JOINT BASE LEWIS-McCHORD, Wash. — Through a video monitor in a military courtroom near Seattle, Staff Sgt. Robert Bales saw young Afghan girls smile beneath bright head coverings before they described the bloodbath he’s accused of committing.
He saw boys fidget as they remembered how they hid behind curtains when a gunman killed 16 people in their village and one other.
And he saw dignified, thick-bearded men who spoke of unspeakable carnage: the piled, burned bodies of children and parents alike.
From the other side of that video link, in Afghanistan, another man saw something else: signs that justice will be done.
“I saw the person who killed my brother sitting there, head down with guilt,” Haji Mullah Baraan said Monday in an interview with The Associated Press. “He didn’t look up toward the camera.”
Baraan was one of many Afghan witnesses who testified in Bales‘ case by live video link over the weekend.
“We got great hope from this and we are sure that we will get justice,” Baraan said.
Prosecutors say Bales, 39, slipped away from his remote base at Camp Belambay to attack two villages early on March 11, killing 16 civilians, including nine children. The slayings drew such angry protests that the U.S. temporarily halted combat operations in Afghanistan, and it was three weeks before American investigators could reach the crime scenes.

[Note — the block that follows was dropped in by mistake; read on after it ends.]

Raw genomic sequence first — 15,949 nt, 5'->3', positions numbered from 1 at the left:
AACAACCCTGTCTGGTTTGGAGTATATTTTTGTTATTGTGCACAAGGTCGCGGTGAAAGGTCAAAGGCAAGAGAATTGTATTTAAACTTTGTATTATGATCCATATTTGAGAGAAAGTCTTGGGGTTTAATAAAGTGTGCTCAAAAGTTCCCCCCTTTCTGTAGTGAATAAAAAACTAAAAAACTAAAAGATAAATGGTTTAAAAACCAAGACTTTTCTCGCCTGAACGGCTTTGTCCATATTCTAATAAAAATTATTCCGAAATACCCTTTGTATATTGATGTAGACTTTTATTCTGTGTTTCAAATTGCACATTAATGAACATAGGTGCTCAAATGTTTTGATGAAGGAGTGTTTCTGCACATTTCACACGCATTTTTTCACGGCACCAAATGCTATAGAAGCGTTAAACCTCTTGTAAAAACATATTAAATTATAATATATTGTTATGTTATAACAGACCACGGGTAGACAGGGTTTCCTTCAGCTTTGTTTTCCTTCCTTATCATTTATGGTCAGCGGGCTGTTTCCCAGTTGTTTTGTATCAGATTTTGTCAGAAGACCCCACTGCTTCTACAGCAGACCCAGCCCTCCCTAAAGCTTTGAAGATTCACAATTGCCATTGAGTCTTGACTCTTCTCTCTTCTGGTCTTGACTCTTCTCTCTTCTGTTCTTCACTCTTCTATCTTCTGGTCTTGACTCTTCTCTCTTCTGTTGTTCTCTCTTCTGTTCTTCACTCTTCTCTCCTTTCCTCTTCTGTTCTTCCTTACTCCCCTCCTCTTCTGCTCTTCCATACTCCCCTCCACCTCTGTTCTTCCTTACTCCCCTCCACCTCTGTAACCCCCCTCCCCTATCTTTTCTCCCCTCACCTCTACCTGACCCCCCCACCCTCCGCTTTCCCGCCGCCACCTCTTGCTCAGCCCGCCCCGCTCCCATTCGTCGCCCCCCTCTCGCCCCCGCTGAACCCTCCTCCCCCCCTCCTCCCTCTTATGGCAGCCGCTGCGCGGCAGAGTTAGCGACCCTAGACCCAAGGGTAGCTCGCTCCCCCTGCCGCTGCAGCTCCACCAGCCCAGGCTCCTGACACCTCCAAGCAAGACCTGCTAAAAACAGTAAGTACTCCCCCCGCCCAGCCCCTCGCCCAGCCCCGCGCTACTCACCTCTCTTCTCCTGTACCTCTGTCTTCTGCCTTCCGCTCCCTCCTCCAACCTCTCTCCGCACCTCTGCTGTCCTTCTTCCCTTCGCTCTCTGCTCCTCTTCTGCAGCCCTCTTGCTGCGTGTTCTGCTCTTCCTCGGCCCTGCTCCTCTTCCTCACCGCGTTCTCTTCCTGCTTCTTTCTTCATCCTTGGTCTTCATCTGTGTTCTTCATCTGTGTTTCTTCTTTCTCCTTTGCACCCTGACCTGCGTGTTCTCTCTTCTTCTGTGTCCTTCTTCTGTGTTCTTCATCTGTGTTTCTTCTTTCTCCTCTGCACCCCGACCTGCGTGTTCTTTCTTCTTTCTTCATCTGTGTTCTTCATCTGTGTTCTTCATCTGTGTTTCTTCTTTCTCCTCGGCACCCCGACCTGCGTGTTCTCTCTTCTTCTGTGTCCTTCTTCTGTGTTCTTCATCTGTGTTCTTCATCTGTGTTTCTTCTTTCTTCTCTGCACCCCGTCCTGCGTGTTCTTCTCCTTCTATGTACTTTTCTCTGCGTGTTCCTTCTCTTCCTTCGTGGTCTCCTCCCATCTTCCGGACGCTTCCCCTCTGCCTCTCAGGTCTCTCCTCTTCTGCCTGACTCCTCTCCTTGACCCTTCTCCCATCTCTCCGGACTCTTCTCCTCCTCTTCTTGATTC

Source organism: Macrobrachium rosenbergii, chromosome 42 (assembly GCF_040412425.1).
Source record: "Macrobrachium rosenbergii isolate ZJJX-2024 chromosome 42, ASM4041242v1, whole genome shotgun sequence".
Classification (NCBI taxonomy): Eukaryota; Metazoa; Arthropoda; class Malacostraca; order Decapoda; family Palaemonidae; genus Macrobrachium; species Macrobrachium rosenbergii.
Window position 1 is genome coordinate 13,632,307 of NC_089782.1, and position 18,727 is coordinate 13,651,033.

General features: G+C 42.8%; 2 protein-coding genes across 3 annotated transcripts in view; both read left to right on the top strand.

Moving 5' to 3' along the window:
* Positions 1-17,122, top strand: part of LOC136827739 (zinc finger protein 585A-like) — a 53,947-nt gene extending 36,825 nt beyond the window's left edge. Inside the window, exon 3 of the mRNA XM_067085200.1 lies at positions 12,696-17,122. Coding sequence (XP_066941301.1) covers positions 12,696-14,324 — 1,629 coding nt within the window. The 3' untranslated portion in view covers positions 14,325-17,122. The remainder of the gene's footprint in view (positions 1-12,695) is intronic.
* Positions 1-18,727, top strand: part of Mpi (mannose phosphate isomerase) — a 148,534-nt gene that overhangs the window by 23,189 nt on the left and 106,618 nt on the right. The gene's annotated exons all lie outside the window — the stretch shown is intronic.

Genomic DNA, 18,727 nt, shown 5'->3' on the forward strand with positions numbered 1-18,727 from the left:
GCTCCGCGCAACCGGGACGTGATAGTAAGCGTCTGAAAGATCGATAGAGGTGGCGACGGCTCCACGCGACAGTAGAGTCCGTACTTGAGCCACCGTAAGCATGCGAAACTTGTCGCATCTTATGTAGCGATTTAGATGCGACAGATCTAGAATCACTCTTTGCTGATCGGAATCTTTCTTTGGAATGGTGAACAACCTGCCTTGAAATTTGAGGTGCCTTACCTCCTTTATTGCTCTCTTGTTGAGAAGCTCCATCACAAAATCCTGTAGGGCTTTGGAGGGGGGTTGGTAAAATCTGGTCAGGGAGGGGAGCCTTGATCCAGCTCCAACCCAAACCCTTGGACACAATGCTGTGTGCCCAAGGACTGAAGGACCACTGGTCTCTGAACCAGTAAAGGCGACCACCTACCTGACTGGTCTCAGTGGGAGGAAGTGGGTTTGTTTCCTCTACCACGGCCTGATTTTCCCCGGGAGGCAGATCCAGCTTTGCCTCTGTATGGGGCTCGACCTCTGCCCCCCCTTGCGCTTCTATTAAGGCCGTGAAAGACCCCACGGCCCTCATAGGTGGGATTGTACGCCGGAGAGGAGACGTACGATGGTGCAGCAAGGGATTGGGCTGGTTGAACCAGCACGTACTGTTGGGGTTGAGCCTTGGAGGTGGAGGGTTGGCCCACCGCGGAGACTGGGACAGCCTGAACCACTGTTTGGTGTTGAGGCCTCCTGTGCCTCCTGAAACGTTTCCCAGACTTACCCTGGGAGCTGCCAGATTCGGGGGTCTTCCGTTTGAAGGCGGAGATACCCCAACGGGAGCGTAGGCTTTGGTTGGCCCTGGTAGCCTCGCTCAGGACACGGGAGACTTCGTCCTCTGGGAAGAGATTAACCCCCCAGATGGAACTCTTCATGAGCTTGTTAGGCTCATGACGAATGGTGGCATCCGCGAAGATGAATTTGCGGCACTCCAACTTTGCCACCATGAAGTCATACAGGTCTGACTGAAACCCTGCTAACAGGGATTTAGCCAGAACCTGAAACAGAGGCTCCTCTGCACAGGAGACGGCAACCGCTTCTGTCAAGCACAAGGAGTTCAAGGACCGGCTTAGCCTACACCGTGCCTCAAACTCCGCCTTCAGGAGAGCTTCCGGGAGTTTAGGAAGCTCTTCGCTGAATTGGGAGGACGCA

Bales faces 16 counts of premeditated murder and six counts of attempted murder. The preliminary hearing, which began Nov. 5 and is scheduled to end with closing arguments Tuesday, will help determine whether he faces a court-martial. He could face the death penalty if convicted.
Several soldiers testified that Bales returned to the base alone just before dawn the morning of the attacks, covered in blood, and that he made incriminating statements such as, “I thought I was doing the right thing.”
Prosecutors say he also made a mid-massacre confession, returning to the base to wake another soldier and report his activities before heading out to the other village. The soldier testified that he didn’t believe Bales and went back to sleep.
The Army held nighttime sessions of the hearing on Friday, Saturday and Sunday for the convenience of the Afghan witnesses.
They were as young as Robina, just 7, who wore a deep-red head covering and a nervous smile as she described how she hid behind her father when a gunman came to their village that night.
The stranger fired, she said, and her father died, cursing in pain and anger.
One of the bullets struck her in the leg, but she didn’t realize it right away.View Entire Story
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